Case study: boeing 787 dreamliner

 CASE 5-2 – Boeing 787 Dreamliner – Pages 122-123 The first Boeing 787 Dreamliner was delivered to Japan’ s ANA in the third quarter of 2011, more than three years after the initial planned delivery date. It’s complicated, unique design (including a one‐piece fuselage that eliminated the need for 1,500 aluminum sheets and 50,000 fasteners and reduced the resulting weight of the plane proportionally) promised both a reduction in out‐of‐service maintenance time and a 20% increase in fuel economy, but problems with early testing of the new design contributed to the giant project’ s troubles. Even after those delays, the 787 was grounded in January 2013 because the main battery had problems of overheating and subsequently burning. The problems were finally reported solved in December 2014. Delivery of Boeing’ s 787 Dreamliner project was delayed, in part, because of the company’ s global supply chain net-work, which was touted to reduce cost and development time. In reality, the network turned out to be a major cause for problems. Boeing decided to change the rules of the way large passenger aircraft were developed through its Dreamliner program; rather than simply relying on technological know‐how, it decided to use collaboration as a competitive tool embed-ded in a new global supply chain process. With the Dreamliner project, Boeing not only attempted to create a new aircraft through the innovative design and new material but also radically changed the production process. It built an incredibly complex supply chain involving over 50 partners scattered in 103 locations all over the world. The goal was to reduce both the financial risks involved in a $10 billion‐plus project for designing and developing a new aircraft and the new product development cycle time. Boeing tapped the expertise of various firms in different areas such as composite materials, aerodynamics, and IT infrastructure to create a network in which partners’ skills complement each other. This changed the basis of competition to skill set rather than the traditional basis of low cost. In addition, this was the first time Boeing had outsourced the production on the two most critical parts of the plane—the wings and the fuselage. The first sign of problems showed up just six months into the trial production. Engineers discovered unexpected bubbles in the skin of the fuselage during baking of the composite material. This delayed the project a month. Boeing officials insisted that they could make up the time and all things were under control. But next to fail was the test version of the nose section. This time, a problem was found in the software programs, which were designed by various manufacturers. They failed to communicate with each other, leading to a breakdown in the integrated supply chain. Then problems popped up in the integration of electronics. The Dreamliner program entered the danger zone when Boeing declared that it was having trouble getting enough permanent titanium fasteners to hold together various parts of the aircraft. The global supply network did not integrate well for Boeing and left it highly dependent on a few suppliers. The battery problems involved lithium‐ion batteries that could not recover from a situation involving a rare but serious internal short circuit that would cause flames to spread from one cell to another. Lithium‐ion batteries had not previously been used in an airplane and had not been tested under an assumption of a short circuit. This case clearly underscores the hazards in  relying on an extensive supply chain, failing to expect the worst case with critical new parts, and encountering information exchange problems that caused long delays and seriously compromised a company’ s ability to carry out business as planned. Creating a radically different process can mean encountering unexpected problems. In some cases, it would put a company so far behind its competition that it was doomed to fail. However, in this case, the major competitor to the Dreamliner, the Airbus 380 program, was also using a global supply chain model, and its program was delayed by a couple of years. The result for Boeing was a much‐anticipated plane with fuel economy and out-standing design that made the wait worth it. However, because of compromises in design, the Dreamliner holds only up to 250 passengers, compared to the A380, which has a seating capacity between 525 and 853. Discussion Questions:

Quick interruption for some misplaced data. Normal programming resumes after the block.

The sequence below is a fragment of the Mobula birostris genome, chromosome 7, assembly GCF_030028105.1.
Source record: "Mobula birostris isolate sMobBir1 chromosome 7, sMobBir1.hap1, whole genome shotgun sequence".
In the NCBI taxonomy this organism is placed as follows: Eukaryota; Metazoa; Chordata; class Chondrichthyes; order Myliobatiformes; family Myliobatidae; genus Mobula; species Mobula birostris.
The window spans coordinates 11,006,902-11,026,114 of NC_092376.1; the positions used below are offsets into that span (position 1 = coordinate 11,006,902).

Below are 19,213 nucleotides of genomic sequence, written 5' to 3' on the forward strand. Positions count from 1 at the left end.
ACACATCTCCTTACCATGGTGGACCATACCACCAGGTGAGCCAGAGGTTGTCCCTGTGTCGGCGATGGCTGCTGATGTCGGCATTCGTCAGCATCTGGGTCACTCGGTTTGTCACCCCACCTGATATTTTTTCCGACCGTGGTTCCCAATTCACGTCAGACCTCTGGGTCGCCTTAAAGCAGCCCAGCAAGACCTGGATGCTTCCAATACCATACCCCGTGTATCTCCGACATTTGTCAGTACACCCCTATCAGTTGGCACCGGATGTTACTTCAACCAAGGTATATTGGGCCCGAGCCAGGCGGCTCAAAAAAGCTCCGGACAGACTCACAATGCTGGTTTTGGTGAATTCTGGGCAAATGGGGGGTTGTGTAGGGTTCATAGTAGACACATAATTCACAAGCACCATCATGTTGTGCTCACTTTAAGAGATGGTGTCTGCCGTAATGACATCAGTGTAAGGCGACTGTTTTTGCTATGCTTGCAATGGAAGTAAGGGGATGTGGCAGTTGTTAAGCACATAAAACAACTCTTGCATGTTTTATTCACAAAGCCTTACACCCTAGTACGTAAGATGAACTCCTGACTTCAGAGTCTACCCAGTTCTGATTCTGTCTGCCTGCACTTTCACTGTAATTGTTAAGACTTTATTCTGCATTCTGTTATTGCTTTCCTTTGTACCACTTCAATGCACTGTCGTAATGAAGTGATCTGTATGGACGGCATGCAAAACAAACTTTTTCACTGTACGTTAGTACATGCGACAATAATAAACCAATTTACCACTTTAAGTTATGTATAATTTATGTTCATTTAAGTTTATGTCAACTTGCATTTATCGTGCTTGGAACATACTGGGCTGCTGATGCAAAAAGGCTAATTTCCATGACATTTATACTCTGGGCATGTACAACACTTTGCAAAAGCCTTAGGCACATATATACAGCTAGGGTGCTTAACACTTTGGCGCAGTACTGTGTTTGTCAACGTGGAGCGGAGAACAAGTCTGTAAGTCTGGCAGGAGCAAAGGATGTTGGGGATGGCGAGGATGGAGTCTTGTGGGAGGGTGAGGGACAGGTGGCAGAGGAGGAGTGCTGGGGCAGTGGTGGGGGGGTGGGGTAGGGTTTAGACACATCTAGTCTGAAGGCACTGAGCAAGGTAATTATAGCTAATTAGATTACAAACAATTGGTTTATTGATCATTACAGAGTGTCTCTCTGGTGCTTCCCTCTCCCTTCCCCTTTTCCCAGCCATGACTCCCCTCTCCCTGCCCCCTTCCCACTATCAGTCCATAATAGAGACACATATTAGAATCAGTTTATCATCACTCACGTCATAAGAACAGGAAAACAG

1. Why did Boeing adopt the radical change approach for designing and developing the 787 Dreamliner? What were the risks? In your opinion, was it a good move? Defend your choice. 

2. Using the silo perspective versus business process perspective, analyze the Dreamliner program. 

3. What are your conclusions about the design of the integrated supply chain? Give some specific ideas about what could have been done to integrate it better. 

4. Using the silo perspective versus business process perspective, analyze the Dreamliner program. 

Sources: Adapted from J. Lynn Lunsford, “Boeing Scrambles to Repair Problems with New Plane ,” The Wall Street Journal (December 7, 2007), A1, 13; Stanley Holmes, “The 787 Encounters Turbulence ,” Businessweek (June 19, 2006), 38–40; Zach Honig , “Boeing 787 Review: ANA ’ s Dreamliner Flies Across Japan, We Join for the Ride” (December 16, 2011), http://www.engadget.com/2011/12/16/boeing‐787‐review‐anas‐dreamliner‐flies‐across‐japan‐we‐join/ (accessed August 27, 2015) ; J. Mouawad, “Report on Boeing 787 Dreamliner Battery Flaws Finds Lapses at Multiple Points,” TheNew York Times (December 1, 2014), http://www.nytimes.com/2014/12/02/business/report‐on‐boeing‐787‐dreamliner‐batteries‐assigns‐some‐blame‐for‐fl aws.html? 

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